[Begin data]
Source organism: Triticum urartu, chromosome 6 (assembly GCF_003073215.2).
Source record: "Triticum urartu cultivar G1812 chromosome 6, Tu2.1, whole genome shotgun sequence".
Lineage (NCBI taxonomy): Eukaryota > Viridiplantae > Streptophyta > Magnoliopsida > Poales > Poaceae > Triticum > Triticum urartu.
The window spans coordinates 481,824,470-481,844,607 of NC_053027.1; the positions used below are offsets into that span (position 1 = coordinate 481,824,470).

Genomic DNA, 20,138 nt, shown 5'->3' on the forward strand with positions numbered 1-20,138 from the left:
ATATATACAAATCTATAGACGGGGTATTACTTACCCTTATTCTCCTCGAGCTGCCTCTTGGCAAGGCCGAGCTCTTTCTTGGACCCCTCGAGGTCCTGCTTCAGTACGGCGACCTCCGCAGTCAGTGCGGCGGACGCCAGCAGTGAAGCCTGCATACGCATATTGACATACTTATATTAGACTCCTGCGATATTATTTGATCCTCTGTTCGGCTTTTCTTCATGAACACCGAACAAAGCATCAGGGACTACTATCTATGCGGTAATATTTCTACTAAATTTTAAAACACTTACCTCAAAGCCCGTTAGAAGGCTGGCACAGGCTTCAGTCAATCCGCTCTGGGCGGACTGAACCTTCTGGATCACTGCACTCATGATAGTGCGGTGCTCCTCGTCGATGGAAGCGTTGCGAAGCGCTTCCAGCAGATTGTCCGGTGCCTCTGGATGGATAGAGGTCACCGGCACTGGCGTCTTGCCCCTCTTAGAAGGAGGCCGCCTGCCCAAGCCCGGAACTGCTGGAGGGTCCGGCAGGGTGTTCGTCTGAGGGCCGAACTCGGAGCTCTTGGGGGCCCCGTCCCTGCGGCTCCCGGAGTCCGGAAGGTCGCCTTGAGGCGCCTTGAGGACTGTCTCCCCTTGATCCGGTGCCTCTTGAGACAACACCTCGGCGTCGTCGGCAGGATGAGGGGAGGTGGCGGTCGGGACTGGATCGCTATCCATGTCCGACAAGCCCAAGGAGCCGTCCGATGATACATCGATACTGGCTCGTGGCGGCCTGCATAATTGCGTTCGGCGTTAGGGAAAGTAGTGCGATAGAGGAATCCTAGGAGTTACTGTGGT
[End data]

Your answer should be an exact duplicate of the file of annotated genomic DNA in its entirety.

Source organism: Triticum urartu, chromosome 6 (assembly GCF_003073215.2).
Source record: "Triticum urartu cultivar G1812 chromosome 6, Tu2.1, whole genome shotgun sequence".
Lineage (NCBI taxonomy): Eukaryota > Viridiplantae > Streptophyta > Magnoliopsida > Poales > Poaceae > Triticum > Triticum urartu.
The window spans coordinates 481,824,470-481,844,607 of NC_053027.1; the positions used below are offsets into that span (position 1 = coordinate 481,824,470).

Genomic DNA, 20,138 nt, shown 5'->3' on the forward strand with positions numbered 1-20,138 from the left:
ATATATACAAATCTATAGACGGGGTATTACTTACCCTTATTCTCCTCGAGCTGCCTCTTGGCAAGGCCGAGCTCTTTCTTGGACCCCTCGAGGTCCTGCTTCAGTACGGCGACCTCCGCAGTCAGTGCGGCGGACGCCAGCAGTGAAGCCTGCATACGCATATTGACATACTTATATTAGACTCCTGCGATATTATTTGATCCTCTGTTCGGCTTTTCTTCATGAACACCGAACAAAGCATCAGGGACTACTATCTATGCGGTAATATTTCTACTAAATTTTAAAACACTTACCTCAAAGCCCGTTAGAAGGCTGGCACAGGCTTCAGTCAATCCGCTCTGGGCGGACTGAACCTTCTGGATCACTGCACTCATGATAGTGCGGTGCTCCTCGTCGATGGAAGCGTTGCGAAGCGCTTCCAGCAGATTGTCCGGTGCCTCTGGATGGATAGAGGTCACCGGCACTGGCGTCTTGCCCCTCTTAGAAGGAGGCCGCCTGCCCAAGCCCGGAACTGCTGGAGGGTCCGGCAGGGTGTTCGTCTGAGGGCCGAACTCGGAGCTCTTGGGGGCCCCGTCCCTGCGGCTCCCGGAGTCCGGAAGGTCGCCTTGAGGCGCCTTGAGGACTGTCTCCCCTTGATCCGGTGCCTCTTGAGACAACACCTCGGCGTCGTCGGCAGGATGAGGGGAGGTGGCGGTCGGGACTGGATCGCTATCCATGTCCGACAAGCCCAAGGAGCCGTCCGATGATACATCGATACTGGCTCGTGGCGGCCTGCATAATTGCGTTCGGCGTTAGGGAAAGTAGTGCGATAGAGGAATCCTAGGAGTTACTGTGGT